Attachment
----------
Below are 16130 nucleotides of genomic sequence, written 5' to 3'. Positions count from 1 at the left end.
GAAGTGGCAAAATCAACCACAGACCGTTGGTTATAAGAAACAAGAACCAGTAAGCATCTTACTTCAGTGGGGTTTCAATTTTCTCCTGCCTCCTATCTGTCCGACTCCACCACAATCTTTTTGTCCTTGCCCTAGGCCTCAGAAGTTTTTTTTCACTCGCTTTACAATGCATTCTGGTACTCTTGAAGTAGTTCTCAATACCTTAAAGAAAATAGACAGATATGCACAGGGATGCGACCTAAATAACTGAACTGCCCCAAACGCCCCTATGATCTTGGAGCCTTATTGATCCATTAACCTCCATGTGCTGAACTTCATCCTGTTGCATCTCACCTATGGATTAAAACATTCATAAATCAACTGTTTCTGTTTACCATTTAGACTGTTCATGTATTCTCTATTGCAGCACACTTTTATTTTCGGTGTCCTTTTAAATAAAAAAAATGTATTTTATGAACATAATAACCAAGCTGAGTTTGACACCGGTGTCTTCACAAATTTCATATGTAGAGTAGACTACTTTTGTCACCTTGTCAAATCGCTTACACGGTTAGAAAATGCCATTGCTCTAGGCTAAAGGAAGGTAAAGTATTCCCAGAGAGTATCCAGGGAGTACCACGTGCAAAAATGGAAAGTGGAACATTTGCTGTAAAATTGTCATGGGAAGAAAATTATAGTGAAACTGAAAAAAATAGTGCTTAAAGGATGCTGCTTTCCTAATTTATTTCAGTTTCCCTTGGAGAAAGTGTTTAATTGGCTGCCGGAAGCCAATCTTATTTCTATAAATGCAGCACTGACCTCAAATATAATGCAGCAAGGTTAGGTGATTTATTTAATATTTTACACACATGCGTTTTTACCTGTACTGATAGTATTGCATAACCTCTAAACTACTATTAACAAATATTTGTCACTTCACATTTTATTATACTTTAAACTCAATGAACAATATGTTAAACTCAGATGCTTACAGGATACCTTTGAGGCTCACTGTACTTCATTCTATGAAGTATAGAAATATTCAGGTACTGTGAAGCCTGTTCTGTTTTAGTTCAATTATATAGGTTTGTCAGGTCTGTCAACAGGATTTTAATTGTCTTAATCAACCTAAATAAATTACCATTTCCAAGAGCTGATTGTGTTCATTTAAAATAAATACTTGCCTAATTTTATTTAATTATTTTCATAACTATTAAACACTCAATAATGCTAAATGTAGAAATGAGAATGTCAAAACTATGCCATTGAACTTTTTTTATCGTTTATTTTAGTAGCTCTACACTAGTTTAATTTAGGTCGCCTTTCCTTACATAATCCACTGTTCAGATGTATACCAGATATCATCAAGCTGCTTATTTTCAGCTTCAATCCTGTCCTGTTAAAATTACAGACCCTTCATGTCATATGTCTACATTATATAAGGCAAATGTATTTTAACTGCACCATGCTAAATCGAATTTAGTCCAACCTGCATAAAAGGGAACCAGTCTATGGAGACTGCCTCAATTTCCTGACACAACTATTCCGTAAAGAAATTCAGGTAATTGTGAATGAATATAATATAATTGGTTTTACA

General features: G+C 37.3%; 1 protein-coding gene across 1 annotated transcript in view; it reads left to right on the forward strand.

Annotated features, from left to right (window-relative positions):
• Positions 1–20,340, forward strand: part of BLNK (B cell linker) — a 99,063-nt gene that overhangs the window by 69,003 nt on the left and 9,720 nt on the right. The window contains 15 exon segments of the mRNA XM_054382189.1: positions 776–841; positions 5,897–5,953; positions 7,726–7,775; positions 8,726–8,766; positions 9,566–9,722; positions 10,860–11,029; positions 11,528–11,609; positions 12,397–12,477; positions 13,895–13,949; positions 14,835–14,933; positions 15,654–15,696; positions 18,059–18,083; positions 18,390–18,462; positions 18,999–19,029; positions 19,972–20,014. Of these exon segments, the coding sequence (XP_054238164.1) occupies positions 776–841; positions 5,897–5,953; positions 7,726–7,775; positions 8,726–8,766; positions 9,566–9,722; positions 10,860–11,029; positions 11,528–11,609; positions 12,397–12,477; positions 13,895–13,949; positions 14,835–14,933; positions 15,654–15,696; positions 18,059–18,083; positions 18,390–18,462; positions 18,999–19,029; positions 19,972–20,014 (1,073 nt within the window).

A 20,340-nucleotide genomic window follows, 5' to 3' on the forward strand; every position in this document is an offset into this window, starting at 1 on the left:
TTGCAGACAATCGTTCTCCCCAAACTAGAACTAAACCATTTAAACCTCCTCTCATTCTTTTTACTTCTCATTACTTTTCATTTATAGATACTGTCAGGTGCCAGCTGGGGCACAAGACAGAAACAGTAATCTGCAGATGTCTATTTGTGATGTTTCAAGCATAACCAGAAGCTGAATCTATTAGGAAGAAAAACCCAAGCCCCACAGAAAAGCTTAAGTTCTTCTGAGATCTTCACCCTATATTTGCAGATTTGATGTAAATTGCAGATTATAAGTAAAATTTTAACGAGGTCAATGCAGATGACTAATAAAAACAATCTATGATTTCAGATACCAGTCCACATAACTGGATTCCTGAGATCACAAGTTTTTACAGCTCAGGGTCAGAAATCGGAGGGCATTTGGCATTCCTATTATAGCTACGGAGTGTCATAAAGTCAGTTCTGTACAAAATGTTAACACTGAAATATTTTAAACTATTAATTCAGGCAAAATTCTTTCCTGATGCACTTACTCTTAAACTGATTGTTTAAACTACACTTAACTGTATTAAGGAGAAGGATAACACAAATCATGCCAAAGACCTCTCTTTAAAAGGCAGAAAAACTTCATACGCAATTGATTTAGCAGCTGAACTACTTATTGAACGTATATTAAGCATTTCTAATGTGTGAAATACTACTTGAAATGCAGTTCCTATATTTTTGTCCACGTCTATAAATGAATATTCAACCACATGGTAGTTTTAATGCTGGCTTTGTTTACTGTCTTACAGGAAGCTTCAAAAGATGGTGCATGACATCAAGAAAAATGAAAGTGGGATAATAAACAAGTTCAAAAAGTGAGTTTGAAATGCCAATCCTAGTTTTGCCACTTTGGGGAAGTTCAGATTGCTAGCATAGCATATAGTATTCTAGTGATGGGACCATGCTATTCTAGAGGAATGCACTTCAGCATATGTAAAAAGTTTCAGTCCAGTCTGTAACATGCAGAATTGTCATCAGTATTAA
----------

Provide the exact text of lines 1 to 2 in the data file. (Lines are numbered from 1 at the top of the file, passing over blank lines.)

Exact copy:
Below are 16130 nucleotides of genomic sequence, written 5' to 3'. Positions count from 1 at the left end.
GAAGTGGCAAAATCAACCACAGACCGTTGGTTATAAGAAACAAGAACCAGTAAGCATCTTACTTCAGTGGGGTTTCAATTTTCTCCTGCCTCCTATCTGTCCGACTCCACCACAATCTTTTTGTCCTTGCCCTAGGCCTCAGAAGTTTTTTTTCACTCGCTTTACAATGCATTCTGGTACTCTTGAAGTAGTTCTCAATACCTTAAAGAAAATAGACAGATATGCACAGGGATGCGACCTAAATAACTGAACTGCCCCAAACGCCCCTATGATCTTGGAGCCTTATTGATCCATTAACCTCCATGTGCTGAACTTCATCCTGTTGCATCTCACCTATGGATTAAAACATTCATAAATCAACTGTTTCTGTTTACCATTTAGACTGTTCATGTATTCTCTATTGCAGCACACTTTTATTTTCGGTGTCCTTTTAAATAAAAAAAATGTATTTTATGAACATAATAACCAAGCTGAGTTTGACACCGGTGTCTTCACAAATTTCATATGTAGAGTAGACTACTTTTGTCACCTTGTCAAATCGCTTACACGGTTAGAAAATGCCATTGCTCTAGGCTAAAGGAAGGTAAAGTATTCCCAGAGAGTATCCAGGGAGTACCACGTGCAAAAATGGAAAGTGGAACATTTGCTGTAAAATTGTCATGGGAAGAAAATTATAGTGAAACTGAAAAAAATAGTGCTTAAAGGATGCTGCTTTCCTAATTTATTTCAGTTTCCCTTGGAGAAAGTGTTTAATTGGCTGCCGGAAGCCAATCTTATTTCTATAAATGCAGCACTGACCTCAAATATAATGCAGCAAGGTTAGGTGATTTATTTAATATTTTACACACATGCGTTTTTACCTGTACTGATAGTATTGCATAACCTCTAAACTACTATTAACAAATATTTGTCACTTCACATTTTATTATACTTTAAACTCAATGAACAATATGTTAAACTCAGATGCTTACAGGATACCTTTGAGGCTCACTGTACTTCATTCTATGAAGTATAGAAATATTCAGGTACTGTGAAGCCTGTTCTGTTTTAGTTCAATTATATAGGTTTGTCAGGTCTGTCAACAGGATTTTAATTGTCTTAATCAACCTAAATAAATTACCATTTCCAAGAGCTGATTGTGTTCATTTAAAATAAATACTTGCCTAATTTTATTTAATTATTTTCATAACTATTAAACACTCAATAATGCTAAATGTAGAAATGAGAATGTCAAAACTATGCCATTGAACTTTTTTTATCGTTTATTTTAGTAGCTCTACACTAGTTTAATTTAGGTCGCCTTTCCTTACATAATCCACTGTTCAGATGTATACCAGATATCATCAAGCTGCTTATTTTCAGCTTCAATCCTGTCCTGTTAAAATTACAGACCCTTCATGTCATATGTCTACATTATATAAGGCAAATGTATTTTAACTGCACCATGCTAAATCGAATTTAGTCCAACCTGCATAAAAGGGAACCAGTCTATGGAGACTGCCTCAATTTCCTGACACAACTATTCCGTAAAGAAATTCAGGTAATTGTGAATGAATATAATATAATTGGTTTTACA